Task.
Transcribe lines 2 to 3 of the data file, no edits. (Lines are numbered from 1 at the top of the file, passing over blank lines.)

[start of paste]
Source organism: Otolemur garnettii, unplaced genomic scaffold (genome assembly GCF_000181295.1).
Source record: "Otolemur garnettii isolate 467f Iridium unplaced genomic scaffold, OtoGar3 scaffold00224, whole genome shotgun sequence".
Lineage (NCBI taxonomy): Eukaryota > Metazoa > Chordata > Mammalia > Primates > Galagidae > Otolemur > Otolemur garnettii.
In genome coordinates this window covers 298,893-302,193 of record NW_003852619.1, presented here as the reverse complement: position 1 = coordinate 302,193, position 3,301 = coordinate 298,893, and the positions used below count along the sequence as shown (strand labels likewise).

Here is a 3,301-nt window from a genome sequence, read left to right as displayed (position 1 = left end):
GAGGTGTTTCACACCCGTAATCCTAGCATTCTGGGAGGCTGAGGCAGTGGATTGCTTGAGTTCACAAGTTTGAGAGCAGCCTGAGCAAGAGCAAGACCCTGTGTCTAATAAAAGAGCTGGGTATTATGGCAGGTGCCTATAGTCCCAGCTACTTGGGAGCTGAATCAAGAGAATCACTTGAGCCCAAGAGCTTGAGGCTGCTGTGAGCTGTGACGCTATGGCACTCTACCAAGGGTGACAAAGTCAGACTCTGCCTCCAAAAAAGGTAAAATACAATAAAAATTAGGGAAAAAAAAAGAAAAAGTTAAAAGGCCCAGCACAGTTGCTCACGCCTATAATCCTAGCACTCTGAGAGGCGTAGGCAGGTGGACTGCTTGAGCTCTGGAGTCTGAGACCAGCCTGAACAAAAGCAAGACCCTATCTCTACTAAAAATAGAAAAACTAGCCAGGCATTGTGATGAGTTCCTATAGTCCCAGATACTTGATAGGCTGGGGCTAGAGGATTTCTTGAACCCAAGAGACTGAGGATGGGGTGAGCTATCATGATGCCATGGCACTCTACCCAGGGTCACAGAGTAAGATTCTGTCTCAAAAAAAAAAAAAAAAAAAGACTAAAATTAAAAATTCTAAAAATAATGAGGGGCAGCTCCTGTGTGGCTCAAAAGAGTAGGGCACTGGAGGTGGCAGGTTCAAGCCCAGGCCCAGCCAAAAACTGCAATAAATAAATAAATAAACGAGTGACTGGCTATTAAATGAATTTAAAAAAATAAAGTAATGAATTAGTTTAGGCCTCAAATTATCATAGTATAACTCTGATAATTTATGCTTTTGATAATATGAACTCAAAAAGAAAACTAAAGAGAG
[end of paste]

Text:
Source record: "Otolemur garnettii isolate 467f Iridium unplaced genomic scaffold, OtoGar3 scaffold00224, whole genome shotgun sequence".
Lineage (NCBI taxonomy): Eukaryota > Metazoa > Chordata > Mammalia > Primates > Galagidae > Otolemur > Otolemur garnettii.